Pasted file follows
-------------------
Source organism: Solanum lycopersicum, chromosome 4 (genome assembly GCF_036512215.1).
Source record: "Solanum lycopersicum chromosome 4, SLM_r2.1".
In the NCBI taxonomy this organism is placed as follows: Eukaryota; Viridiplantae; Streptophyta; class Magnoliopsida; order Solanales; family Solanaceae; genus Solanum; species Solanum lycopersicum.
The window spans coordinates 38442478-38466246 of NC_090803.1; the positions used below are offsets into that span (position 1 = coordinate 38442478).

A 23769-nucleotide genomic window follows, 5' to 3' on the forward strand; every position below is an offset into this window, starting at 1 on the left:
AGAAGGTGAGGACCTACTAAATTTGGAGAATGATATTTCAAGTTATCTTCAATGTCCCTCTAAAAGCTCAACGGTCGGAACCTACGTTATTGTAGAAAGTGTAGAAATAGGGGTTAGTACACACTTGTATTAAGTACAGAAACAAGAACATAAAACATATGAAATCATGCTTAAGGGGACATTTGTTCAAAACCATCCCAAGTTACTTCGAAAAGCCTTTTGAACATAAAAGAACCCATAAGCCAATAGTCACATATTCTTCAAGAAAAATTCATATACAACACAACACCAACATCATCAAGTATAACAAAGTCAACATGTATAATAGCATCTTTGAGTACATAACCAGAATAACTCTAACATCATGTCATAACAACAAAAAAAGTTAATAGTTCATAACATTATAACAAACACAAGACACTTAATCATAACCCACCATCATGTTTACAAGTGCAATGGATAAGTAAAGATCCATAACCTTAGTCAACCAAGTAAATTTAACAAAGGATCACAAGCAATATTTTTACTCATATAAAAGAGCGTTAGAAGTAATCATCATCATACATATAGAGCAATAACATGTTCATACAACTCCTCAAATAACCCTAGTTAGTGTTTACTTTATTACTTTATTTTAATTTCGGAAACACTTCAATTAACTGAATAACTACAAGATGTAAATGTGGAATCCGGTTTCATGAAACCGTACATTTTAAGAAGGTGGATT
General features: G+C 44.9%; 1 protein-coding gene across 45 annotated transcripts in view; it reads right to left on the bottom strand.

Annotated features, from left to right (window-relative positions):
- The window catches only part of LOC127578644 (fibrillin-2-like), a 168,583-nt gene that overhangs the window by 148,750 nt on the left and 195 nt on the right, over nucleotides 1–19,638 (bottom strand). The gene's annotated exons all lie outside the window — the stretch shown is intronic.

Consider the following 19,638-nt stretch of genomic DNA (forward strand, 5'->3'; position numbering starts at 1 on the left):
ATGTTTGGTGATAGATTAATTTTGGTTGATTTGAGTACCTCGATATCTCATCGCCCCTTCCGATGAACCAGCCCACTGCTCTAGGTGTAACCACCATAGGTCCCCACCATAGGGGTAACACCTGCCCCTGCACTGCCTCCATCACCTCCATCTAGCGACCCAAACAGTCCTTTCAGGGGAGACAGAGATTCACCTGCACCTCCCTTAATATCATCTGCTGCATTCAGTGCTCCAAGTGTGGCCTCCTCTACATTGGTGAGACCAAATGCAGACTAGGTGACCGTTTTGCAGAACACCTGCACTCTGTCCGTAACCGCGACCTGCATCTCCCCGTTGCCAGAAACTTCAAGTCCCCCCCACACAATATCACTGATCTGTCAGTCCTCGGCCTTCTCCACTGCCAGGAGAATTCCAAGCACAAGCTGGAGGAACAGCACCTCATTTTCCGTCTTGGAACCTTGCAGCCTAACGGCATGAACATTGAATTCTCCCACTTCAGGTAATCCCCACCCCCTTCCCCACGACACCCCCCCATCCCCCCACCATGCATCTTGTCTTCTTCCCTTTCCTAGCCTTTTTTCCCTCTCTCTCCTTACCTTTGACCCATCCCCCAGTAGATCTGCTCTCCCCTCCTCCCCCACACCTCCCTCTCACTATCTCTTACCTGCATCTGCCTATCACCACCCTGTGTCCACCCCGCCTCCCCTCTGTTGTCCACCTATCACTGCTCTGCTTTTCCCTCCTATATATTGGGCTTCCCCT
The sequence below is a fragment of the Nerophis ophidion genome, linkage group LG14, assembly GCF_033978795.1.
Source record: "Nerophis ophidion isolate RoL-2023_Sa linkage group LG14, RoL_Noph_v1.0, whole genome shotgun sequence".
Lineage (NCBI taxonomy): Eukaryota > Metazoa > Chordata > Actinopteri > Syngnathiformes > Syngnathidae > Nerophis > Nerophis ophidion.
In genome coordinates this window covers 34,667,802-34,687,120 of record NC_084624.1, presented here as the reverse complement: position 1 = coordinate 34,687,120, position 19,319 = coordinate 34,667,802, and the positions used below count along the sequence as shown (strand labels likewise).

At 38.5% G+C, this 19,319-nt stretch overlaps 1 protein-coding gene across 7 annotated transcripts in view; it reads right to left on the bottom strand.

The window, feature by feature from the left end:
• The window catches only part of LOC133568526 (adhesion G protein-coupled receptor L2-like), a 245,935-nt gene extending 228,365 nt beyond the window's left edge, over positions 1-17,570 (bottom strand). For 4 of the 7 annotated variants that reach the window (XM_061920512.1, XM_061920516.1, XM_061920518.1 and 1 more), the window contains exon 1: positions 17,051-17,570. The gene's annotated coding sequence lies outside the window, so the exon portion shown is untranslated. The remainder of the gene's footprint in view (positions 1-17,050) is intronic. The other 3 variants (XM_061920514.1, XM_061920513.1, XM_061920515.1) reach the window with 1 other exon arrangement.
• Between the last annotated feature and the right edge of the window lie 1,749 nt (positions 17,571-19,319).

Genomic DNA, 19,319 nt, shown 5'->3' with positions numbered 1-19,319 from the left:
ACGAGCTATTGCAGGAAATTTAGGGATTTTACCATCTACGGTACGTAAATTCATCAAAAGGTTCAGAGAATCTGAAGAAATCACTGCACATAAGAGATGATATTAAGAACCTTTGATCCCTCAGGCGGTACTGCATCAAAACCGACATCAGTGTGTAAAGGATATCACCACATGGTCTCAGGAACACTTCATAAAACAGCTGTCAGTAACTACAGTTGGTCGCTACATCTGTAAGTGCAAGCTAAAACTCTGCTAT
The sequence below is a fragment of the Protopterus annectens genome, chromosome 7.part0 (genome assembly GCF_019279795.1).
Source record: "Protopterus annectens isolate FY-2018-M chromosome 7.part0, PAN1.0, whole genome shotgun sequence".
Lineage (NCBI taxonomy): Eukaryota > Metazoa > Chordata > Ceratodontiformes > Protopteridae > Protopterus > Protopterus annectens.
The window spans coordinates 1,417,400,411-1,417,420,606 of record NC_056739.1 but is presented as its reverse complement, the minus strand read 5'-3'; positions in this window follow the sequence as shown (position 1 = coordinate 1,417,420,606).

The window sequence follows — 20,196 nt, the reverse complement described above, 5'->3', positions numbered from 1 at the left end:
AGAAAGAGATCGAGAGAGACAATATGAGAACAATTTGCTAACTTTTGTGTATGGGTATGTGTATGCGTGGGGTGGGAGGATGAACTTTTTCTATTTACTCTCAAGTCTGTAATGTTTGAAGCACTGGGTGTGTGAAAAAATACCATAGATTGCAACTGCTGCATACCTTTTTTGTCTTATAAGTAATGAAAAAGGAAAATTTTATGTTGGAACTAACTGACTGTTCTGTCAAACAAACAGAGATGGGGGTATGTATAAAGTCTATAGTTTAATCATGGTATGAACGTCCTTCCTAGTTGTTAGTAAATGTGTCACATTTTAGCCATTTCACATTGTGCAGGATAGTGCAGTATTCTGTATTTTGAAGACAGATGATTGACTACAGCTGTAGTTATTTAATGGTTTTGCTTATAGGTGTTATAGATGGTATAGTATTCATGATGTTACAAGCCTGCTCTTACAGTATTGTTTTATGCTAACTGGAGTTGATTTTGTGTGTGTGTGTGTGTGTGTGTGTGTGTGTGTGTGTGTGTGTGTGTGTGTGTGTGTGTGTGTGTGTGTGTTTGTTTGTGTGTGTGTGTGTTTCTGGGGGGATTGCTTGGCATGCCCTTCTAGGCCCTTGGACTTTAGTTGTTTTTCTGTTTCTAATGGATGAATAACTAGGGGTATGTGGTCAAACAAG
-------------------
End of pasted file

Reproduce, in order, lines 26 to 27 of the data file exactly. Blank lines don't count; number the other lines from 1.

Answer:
The window sequence follows — 20,196 nt, the reverse complement described above, 5'->3', positions numbered from 1 at the left end:
AGAAAGAGATCGAGAGAGACAATATGAGAACAATTTGCTAACTTTTGTGTATGGGTATGTGTATGCGTGGGGTGGGAGGATGAACTTTTTCTATTTACTCTCAAGTCTGTAATGTTTGAAGCACTGGGTGTGTGAAAAAATACCATAGATTGCAACTGCTGCATACCTTTTTTGTCTTATAAGTAATGAAAAAGGAAAATTTTATGTTGGAACTAACTGACTGTTCTGTCAAACAAACAGAGATGGGGGTATGTATAAAGTCTATAGTTTAATCATGGTATGAACGTCCTTCCTAGTTGTTAGTAAATGTGTCACATTTTAGCCATTTCACATTGTGCAGGATAGTGCAGTATTCTGTATTTTGAAGACAGATGATTGACTACAGCTGTAGTTATTTAATGGTTTTGCTTATAGGTGTTATAGATGGTATAGTATTCATGATGTTACAAGCCTGCTCTTACAGTATTGTTTTATGCTAACTGGAGTTGATTTTGTGTGTGTGTGTGTGTGTGTGTGTGTGTGTGTGTGTGTGTGTGTGTGTGTGTGTGTGTGTGTGTGTGTGTTTGTTTGTGTGTGTGTGTGTTTCTGGGGGGATTGCTTGGCATGCCCTTCTAGGCCCTTGGACTTTAGTTGTTTTTCTGTTTCTAATGGATGAATAACTAGGGGTATGTGGTCAAACAAG